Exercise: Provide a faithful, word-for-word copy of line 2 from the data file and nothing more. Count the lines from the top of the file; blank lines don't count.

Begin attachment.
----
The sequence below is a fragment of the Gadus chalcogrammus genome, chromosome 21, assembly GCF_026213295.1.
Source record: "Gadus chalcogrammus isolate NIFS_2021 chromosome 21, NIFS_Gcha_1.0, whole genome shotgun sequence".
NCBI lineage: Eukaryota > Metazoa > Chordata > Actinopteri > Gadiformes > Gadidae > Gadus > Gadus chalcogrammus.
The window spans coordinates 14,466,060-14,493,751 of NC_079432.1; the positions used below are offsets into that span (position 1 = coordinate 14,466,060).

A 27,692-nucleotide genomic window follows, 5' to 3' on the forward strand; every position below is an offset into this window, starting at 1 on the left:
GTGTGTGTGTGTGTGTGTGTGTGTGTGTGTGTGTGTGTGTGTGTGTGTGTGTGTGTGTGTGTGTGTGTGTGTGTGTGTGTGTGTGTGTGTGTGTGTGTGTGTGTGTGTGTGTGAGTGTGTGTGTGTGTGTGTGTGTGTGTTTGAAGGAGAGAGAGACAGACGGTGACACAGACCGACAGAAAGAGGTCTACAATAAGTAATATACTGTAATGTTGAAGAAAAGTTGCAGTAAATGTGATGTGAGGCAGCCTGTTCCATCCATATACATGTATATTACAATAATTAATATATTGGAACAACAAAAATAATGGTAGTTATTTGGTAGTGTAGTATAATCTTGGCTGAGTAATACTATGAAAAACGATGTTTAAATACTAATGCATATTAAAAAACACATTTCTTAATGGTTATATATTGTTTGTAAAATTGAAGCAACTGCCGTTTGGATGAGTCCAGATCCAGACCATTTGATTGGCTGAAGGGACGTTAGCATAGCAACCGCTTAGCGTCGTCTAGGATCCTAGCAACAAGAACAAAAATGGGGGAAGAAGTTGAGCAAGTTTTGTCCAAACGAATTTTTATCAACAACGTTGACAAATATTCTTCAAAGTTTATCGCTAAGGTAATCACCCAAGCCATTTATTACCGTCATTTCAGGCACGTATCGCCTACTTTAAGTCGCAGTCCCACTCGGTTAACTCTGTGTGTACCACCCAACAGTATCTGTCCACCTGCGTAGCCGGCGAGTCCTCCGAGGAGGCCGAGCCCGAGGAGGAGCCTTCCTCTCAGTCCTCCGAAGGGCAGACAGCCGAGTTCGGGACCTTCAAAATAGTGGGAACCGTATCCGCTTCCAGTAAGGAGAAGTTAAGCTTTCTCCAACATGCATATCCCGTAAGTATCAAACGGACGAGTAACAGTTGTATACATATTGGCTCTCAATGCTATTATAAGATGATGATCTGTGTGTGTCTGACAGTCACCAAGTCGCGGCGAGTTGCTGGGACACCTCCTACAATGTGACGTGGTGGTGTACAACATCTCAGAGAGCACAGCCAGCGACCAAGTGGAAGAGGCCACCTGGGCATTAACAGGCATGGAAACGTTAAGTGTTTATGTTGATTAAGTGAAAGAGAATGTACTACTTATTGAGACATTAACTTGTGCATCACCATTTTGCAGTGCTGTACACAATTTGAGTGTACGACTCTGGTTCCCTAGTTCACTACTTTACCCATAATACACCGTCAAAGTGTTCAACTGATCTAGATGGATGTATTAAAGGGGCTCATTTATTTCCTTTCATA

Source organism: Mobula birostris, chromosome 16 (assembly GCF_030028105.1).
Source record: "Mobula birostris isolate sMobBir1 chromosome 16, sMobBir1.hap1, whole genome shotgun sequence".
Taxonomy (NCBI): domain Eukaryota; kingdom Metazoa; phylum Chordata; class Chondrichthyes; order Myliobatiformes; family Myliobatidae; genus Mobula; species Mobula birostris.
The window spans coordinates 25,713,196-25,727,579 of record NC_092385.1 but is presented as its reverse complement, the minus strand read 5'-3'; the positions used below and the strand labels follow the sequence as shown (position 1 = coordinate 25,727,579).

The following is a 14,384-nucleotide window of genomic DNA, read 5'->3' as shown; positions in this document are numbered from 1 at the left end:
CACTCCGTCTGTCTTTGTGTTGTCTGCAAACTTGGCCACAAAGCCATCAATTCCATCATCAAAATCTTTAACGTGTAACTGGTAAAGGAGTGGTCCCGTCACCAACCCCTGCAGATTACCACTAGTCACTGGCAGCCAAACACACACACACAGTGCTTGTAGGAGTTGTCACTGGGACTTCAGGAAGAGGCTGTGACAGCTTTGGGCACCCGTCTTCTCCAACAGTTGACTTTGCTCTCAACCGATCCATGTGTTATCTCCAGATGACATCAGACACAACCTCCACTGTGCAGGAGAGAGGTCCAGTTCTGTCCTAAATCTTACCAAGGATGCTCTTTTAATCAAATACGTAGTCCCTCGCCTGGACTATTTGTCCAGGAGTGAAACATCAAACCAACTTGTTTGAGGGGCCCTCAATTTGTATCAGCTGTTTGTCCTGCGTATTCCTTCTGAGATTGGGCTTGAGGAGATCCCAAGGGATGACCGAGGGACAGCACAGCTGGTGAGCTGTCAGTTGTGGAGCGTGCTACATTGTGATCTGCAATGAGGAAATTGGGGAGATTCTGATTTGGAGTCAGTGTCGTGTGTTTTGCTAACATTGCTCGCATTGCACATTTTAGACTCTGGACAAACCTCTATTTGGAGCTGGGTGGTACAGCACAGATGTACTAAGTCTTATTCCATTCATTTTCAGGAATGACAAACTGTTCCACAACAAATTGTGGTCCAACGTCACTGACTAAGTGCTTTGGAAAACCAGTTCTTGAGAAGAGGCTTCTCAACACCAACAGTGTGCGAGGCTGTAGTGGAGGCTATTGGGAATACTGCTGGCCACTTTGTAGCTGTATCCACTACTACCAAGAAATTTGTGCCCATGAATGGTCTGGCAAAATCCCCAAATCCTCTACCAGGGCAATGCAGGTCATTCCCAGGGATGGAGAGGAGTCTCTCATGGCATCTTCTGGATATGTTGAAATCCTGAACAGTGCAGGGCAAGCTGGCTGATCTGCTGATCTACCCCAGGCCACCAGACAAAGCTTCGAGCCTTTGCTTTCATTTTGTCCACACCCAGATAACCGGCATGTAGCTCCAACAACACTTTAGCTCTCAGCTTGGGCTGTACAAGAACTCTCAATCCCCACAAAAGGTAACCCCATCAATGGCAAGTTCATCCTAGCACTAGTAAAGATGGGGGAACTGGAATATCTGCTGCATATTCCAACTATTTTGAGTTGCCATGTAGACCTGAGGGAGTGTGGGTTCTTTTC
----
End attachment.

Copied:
Source record: "Gadus chalcogrammus isolate NIFS_2021 chromosome 21, NIFS_Gcha_1.0, whole genome shotgun sequence".